In September, RwR testified before the Public Lands Subcommittee of the Natural Resources Committee of the U.S. House of Representatives (see sixth photo). We also met with staff from eight congressional offices as well as the Department of Interior,thanks to the guidance of Duane Taylor from the Motorcycle Industry Council. In fact, MIC made this trip possible, along with assistance from the Off-Road Business Association.
It’s been an honor to support the PLI. Although the bill could be further refined for OHV and conservation interests, the fact remains that it’s the greatest attempt we’ve seen to resolve Utah’s public-land conflicts in the Twenty-first Century.
Bears Ears National-Monument Proposal
Four years ago, industry and public-land users were compelled to the negotiating table by the threat of a Greater Canyonlands monument proposal. This past year, wilderness-expansion advocates turned their backs on negotiation in favor of a Bears Ears monument proposal. So, while the president’s authority to proclaim monuments through the Antiquities Act of 1906 spawned the Utah Public Lands Initiative, this same authority appears to be paralyzing the legislative process.
The Bears Ears Inter-Tribal Coalition and wilderness-expansion groups are funded by the same foundations, some of which contractually obligate them to advocate a 1.9 million-acre Bears Ears monument proposal in the western half of San Juan County. BEITC complained that the PLI wouldn’t allow tribes to co-manage the western half of San Juan County alongside the federal government. Receptive to the concept, Congressmen Bishop and Chaffetz requested co-management language to adopt in the PLI. BEITC said they would send the language, but finally by the last day of November, BEITC said itwouldn’t send the language unless the congressmen agreed to a 1.9 million-acre boundary and many other demands that go way beyond what could be offered even by a national monument.
The wilderness-expansion advocates who fund BEITC know that a Bears Earsmonument would do nothing in the other Utah counties, but they explicitly expect the other counties to become monuments with successive administrations. It appears that they’ll patiently accept the piecemeal approach because it ultimately requires no compromise on their part. Never mind that the Antiquities Act was originally written to proclaim national monuments of less than 640 acres, that the act was revised at the eleventh hour to read “the limits of which in all cases shall be confined to the smallest area compatible with proper care and management of the objects to be protected,” or that subsequent laws have provided many other layers of protection to antiquities, and non-antiquities for that matter. So long as the Antiquities Act can be exploited, apparently wilderness-expansion groups won’t bother dealing with that messy process called democracy.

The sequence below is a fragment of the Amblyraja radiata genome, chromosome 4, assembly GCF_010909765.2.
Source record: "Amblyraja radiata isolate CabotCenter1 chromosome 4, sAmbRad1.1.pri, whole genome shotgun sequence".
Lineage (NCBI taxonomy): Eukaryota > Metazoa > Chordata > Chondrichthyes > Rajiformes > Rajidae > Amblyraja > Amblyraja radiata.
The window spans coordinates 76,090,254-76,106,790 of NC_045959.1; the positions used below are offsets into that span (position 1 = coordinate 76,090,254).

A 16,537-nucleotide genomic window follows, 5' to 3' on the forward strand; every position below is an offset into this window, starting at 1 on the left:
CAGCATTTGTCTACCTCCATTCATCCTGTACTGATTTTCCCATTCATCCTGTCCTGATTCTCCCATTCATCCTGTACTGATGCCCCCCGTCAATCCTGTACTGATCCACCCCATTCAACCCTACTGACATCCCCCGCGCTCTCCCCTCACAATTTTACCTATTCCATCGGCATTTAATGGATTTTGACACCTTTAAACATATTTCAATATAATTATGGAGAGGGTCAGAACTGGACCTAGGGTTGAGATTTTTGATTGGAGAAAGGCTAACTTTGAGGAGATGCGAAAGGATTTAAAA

For his part, the President is supposedly poised to proclaim a “mini” Bears Ears monument that is a mere 1.3 million-acres based on boundaries in the PLI. Unfortunately the proclamation is unlikely to protect the net value of OHV opportunities within these boundaries, let alone the PLI’s benefits beyond those boundaries such as designated recreation zones and the limitation of future presidents to exercisethe Antiquities Act within the affected counties. Not to mention, monuments further alienate those living closest to the land by providing no special input despite that local residents are disproportionately affected. Therefore, while a Bears Ears monument would not leave a legacy of tribal co-management, nor any more assurance for the actual resources within western San Juan County, it would become the most compelling reason yet to reform the Antiquities Act toward its original intent.
More importantly, a Bears Ears monument would only entrench controversy. Two decades after the controversial proclamation of Grand Staircase-Escalante National Monument, the PLI finally brought stakeholders together to advance conservation, recreation, and other land uses where appropriate. These issues are too important to have to wait another couple decades. Hopefully our president will decide to tell the wilderness-expansion advocates that they need to go through Congress just like everyone else.
When RwR is busy working on the trail, and then we have to go as far as D.C. to defend those trails, it can feel like spinning wheels. However articles, interviews, and awards allow us to step back and notice what’s been achieved or averted, even if only part-way. BlueRibbon Magazine provided an avenue to convey the broad approach that’s needed to effectively advocate for responsible recreation:
American Motorcyclist had interviewed me (Clif) for a segment on young advocates, with a focus on how they got involved and how we might get others to do so. The editors turned it into a stand-alone article after realizing that I’m not exactly young! Still it retains that focus on what compels someone to get active: http://www.americanmotorcyclist.com/For-Members/The-Magazine/Story-Members-Only/lessons-learned-10
At its annual conference this past October, the National Off-Highway Vehicle Conservation Council wound up issuing its thirtieth Hall Of Fame award to me for my work through RwR. To be recognized by people whom I admire was truly humbling. Of course these accomplishments have been done through RwR, so all of its contributors deserve a piece of this award: http://nohvcc.org/Materials/Newsletter/october-2016#HoF
NOHVCC’s next annual conference will be held in Manchester, NH: http://nohvcc.org/Education/Conference.aspx
Also NOHVCC will help the BLM develop a National Motorized Recreation Action Plan by hosting several meetings in Arizona: http://nohvcc.org/Resources/blm-management-plan/blm-plan-meetings
Finally NOHVCC will help COHVCO instruct trail-building workshops in Grand Junction (May 5-7, 2017) and Denver (July 14-17, 2017): http://cohvco.org/
Recreation enables us to escape to the middle of nowhere, but in order to keep the trails accessible and beautiful, we must routinely engage with the issues of the day. With the SUWA lawsuit against BLM’s resource-management plans on the horizon, next year will present even more challenges, but also more opportunities. Supporting your local, state, and national OHV groups is key, but so is rejuvenating yourself by returning to nowhere. Whether you’re on a horse or an iron horse, that combination of some exercise, adversity,flow, and fresh air is good for the body and mind alike. Thanks for your support of healthy people to enjoy healthy landscapes.